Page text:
29/08/2017 8:00 PM AEST | Updated 29/08/2017 9:34 PM AEST

Australia's Batsmen Are Crumbling Again In First Test Against Bangladesh

The home nation set a run-chase target of 264.

AFP/Getty Images

There's been both good news and bad news for Australia on day three of the first Test against Bangladesh at Dhaka on Tuesday.

The good news is that Aussie spinner Nathan Lyon continued his mighty effort with the ball from day one to take six wickets as the visitors bowled Bangladesh all-out for 221 with a lead of 264 just after the tea break.

With catch after catch coming from Lyon's spinning skill, there were moments in Bangladesh's second innings where it looked like Australia might claw their way back into this Test. But with that said, there were also moments of doubt.

One of those moments came when Australian paceman Josh Hazlewood left the pitch midway through play with what seemed like an injury to his side that became apparent in just his second over of the day.

With two fast bowlers and two spinners in its arsenal against the Bangladeshi batsmen, it wasn't exactly the loss Australia needed and a strong 78 runs from Bangladeshi opener Tamim Iqbal and 41 from Mushfiqur Rahim saw the Aussies put more or less in the same position they were in at the start of day two.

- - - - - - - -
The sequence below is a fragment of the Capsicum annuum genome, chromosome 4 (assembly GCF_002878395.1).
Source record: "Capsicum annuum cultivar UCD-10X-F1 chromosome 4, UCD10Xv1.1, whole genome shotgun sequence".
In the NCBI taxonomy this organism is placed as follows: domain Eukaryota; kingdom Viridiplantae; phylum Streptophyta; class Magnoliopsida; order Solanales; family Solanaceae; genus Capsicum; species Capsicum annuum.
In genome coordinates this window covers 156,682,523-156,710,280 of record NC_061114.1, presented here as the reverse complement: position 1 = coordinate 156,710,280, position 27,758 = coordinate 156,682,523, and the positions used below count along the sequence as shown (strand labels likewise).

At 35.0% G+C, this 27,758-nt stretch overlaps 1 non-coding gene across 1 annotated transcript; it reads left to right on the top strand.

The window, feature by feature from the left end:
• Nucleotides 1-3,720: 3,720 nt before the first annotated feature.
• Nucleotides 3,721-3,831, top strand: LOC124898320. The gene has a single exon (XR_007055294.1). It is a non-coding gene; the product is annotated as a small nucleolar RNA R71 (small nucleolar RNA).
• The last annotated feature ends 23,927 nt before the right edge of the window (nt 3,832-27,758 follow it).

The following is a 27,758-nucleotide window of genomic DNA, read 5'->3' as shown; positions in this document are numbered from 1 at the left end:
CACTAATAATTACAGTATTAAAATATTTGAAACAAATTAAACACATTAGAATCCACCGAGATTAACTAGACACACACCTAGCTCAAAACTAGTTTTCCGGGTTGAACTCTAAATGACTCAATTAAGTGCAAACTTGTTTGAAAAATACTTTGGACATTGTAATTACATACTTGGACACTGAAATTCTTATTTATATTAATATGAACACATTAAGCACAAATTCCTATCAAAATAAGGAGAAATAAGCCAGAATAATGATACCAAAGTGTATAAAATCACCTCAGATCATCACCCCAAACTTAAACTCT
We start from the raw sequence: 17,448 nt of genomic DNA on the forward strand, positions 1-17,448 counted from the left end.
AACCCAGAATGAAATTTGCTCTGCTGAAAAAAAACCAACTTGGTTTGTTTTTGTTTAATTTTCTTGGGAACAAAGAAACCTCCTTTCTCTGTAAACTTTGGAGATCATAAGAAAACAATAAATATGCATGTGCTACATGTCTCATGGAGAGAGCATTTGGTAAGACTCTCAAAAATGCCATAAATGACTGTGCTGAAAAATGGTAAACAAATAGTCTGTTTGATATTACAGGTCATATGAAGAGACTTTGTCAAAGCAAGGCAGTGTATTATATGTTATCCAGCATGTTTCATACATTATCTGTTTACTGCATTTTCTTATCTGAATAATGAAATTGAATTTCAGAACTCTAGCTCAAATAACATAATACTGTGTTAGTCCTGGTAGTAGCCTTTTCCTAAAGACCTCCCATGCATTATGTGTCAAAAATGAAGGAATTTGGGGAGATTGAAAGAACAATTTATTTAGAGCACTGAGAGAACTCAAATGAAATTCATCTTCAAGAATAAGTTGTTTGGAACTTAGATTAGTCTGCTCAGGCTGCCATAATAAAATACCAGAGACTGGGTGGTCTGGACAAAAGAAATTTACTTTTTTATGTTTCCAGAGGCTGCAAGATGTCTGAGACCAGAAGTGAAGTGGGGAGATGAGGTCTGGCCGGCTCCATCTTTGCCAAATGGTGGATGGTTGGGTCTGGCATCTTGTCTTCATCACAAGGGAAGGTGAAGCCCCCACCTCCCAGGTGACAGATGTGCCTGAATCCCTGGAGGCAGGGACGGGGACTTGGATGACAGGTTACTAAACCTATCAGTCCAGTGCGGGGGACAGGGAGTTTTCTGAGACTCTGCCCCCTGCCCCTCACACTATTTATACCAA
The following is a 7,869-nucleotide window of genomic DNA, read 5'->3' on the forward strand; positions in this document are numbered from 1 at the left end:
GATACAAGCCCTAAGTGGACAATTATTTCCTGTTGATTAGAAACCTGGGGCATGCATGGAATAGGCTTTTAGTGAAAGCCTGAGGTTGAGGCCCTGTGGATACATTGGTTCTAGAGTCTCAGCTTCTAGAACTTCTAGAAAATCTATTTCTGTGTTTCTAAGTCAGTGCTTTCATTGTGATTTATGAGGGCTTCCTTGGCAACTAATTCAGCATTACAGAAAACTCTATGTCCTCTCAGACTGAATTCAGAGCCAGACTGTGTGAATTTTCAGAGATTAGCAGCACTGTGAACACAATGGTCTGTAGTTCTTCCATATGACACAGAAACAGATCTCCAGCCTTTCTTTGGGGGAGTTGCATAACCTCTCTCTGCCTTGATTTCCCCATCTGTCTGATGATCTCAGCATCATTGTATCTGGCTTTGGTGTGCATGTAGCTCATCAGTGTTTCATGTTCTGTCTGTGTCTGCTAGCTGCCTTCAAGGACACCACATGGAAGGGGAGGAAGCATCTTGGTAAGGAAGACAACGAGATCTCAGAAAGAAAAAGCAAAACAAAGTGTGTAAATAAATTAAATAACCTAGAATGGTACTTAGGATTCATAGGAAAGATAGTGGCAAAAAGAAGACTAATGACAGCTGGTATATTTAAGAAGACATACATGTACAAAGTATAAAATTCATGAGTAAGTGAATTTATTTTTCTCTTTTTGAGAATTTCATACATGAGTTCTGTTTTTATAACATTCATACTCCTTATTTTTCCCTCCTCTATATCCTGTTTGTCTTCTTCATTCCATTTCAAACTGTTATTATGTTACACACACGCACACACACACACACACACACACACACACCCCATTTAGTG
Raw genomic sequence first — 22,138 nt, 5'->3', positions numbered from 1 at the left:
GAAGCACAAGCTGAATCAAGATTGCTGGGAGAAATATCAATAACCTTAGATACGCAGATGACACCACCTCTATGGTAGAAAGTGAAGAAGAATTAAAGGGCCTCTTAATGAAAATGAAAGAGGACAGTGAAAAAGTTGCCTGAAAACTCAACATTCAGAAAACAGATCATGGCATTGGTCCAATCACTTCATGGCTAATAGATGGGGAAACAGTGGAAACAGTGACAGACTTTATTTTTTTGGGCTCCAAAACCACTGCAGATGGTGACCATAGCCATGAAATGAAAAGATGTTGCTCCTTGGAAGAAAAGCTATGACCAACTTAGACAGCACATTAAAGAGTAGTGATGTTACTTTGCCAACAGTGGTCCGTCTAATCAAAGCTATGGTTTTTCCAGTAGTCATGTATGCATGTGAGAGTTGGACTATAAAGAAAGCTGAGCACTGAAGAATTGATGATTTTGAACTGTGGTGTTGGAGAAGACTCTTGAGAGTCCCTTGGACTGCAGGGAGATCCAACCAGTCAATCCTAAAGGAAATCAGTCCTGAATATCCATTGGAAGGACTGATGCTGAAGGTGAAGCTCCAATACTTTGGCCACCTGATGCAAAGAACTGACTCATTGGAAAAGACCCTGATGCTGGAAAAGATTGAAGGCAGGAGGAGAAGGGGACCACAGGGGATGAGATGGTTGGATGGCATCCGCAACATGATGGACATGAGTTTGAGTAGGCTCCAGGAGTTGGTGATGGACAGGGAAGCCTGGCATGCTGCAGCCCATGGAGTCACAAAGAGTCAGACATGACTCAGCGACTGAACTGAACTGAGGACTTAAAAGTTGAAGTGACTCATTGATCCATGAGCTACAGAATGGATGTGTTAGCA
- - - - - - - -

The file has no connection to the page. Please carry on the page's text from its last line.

Australia now needs to score 265 runs to win the first Test -- and in case you've forgotten, the visitors only managed to notch up 217 in their first innings.

The run-chase total also comes as Australia's second-highest fourth-innings target for a Test in Asia, meaning the picture is starting to look as bleak as it seems, unless its batsmen can turn things around.

With openers David Warner and Matt Renshaw back out in the centre for their second innings, Australia's hopes of victory were entirely within its own hands.

But things didn't start as well as they needed to after Renshaw was bowled out on a leg-before-wicket (LBW) decision. He only managed to score five runs after just eight overs to leave Australia at 1 for 27.

In came Usman Khawaja. Could he salvage the Aussie efforts? Probably -- he's a bloody good cricketer. He only saw six deliveries at the crease however, before a misjudged sweep shot on a Shakib Al Hasan-bowled ball caught the top edge of Khawaja's bat. Out for just a run.

Australia were then left struggling just as much, if not more, than its first innings at just 2 for 28 -- and the hill towards a win seemed to only be getting bigger and bigger.

Luckily, Warner dug in late in the day -- managing to score 75 runs off of 96 balls before stumps on day three. As it stands, that is his highest score in Asia since scoring a century on the subcontinent almost three years ago.

Meanwhile, skipper Steve Smith seemed to struggle to gain a strong rhythm at the other end of the pitch -- only managing to score a boundary after facing 57 balls from the Bangladeshi attack.

Australia finished at 2 for 109 at stumps on day three, trailing Bangladesh by 156.